And appropriately, CEO Cook followed up against Facebook on the “International Data Privacy Day” in Brussels, without naming it. “If a business is built on misleading users, on data exploitation, on choices that aren’t choices, then it doesn’t deserve our praise. It deserves reform ”, Apple CEO attacked Facebook head-on. And Mark Zuckerberg announced at about the same time that he wanted to fight Apple’s new privacy guidelines before the antitrust authorities.
Apple heralds a new era and wants to make it clear to every user how apps earn money with data and advertising. And what’s more, the user should be given the chance to refuse it. In the future, an app from the iOS store will explain to users what is happening with their data and give them the opportunity to deselect it.
The consequence of this is that the operator is then no longer allowed to use tracking and advertisements and thus no longer earns any money with them. For all app developers whose revenue is based on exactly that principle, this is a frontal attack on their business model.
Is Apple setting new (ethical) advertising standards?
For all those who were afraid of the tracking-financed advertising model, Apple should have hit a nerve. It is unclear whether the vast majority of users are aware that they are deselecting a system that allows them to use all kinds of services for free. We’ll know soon.
The inclined user will develop an inner balance where he still agrees to the tracking and where not anymore. Experts assume that up to three quarters or even more will use this option for various services. It could be that the bond to Facebook is stronger and more trusting than to other European apps and therefore less Facebook turns off the money in the end than the apps from home. But it could also happen the other way around or that everyone will suffer equally and it will be much more difficult to earn money with your own media offering – in this way. What will count now is trust, trust, and trust again.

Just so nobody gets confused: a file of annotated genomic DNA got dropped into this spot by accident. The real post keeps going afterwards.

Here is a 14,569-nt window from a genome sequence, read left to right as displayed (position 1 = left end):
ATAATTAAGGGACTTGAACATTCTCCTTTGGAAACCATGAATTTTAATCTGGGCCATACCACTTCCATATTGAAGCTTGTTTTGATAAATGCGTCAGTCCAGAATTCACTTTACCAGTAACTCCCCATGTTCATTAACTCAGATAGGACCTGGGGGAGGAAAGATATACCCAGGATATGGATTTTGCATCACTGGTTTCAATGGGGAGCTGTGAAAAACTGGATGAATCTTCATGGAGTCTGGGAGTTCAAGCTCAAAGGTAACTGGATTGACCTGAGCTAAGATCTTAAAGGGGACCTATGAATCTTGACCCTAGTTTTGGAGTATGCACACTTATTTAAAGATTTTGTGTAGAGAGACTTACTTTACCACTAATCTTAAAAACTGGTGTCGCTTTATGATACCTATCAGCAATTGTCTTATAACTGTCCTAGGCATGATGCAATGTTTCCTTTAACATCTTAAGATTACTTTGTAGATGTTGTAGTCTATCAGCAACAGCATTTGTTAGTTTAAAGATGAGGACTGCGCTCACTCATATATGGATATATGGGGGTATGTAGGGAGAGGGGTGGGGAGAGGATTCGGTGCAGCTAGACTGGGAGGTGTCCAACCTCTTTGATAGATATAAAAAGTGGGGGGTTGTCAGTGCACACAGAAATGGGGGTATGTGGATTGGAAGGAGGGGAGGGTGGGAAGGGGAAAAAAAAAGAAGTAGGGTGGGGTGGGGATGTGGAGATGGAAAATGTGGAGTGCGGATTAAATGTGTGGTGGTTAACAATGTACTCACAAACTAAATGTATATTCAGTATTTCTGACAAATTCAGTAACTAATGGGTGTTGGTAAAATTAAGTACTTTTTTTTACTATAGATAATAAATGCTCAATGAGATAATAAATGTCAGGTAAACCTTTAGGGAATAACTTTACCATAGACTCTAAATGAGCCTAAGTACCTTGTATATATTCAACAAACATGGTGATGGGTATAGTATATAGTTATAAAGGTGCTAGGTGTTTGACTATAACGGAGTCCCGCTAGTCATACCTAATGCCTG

The trust I have in a brand will decide whether I let them still earn money with my data or not!
At the moment it is still unclear whether Apple is simply reacting to a very strong market need that naturally harmonizes better with its own corporate philosophy than with that of other technology companies.
In any case, insiders are alarmed whether Cook would not simply want to create an important advantage for Apple’s own advertising network here. Experts warn that Apple could then treat third parties differently than its own services.
In the end, however, Apple’s move could be both: A powerful and momentous move that, after lengthy legal battles, will change the Internet to a certain extent, especially in the way that money is made with data. But it could also be a step that only really benefits one economically: Apple itself. We’ll see!
To the author
Mic Hirschbrich is CEO of the AI company Apollo.AI, advised leading politicians on digital issues and headed Sebastian Kurz’s digital think tank. His professional stays in Southeast Asia, India and the USA have had a lasting impact on him and have made him want to constantly expand his own perspective. In 2018, Hirschbrich published the book “Brave New World 4.0 – Chances and Risks of the Fourth Industrial Revolution”, in which, among other things, he deals with the socio-political implications of artificial intelligence.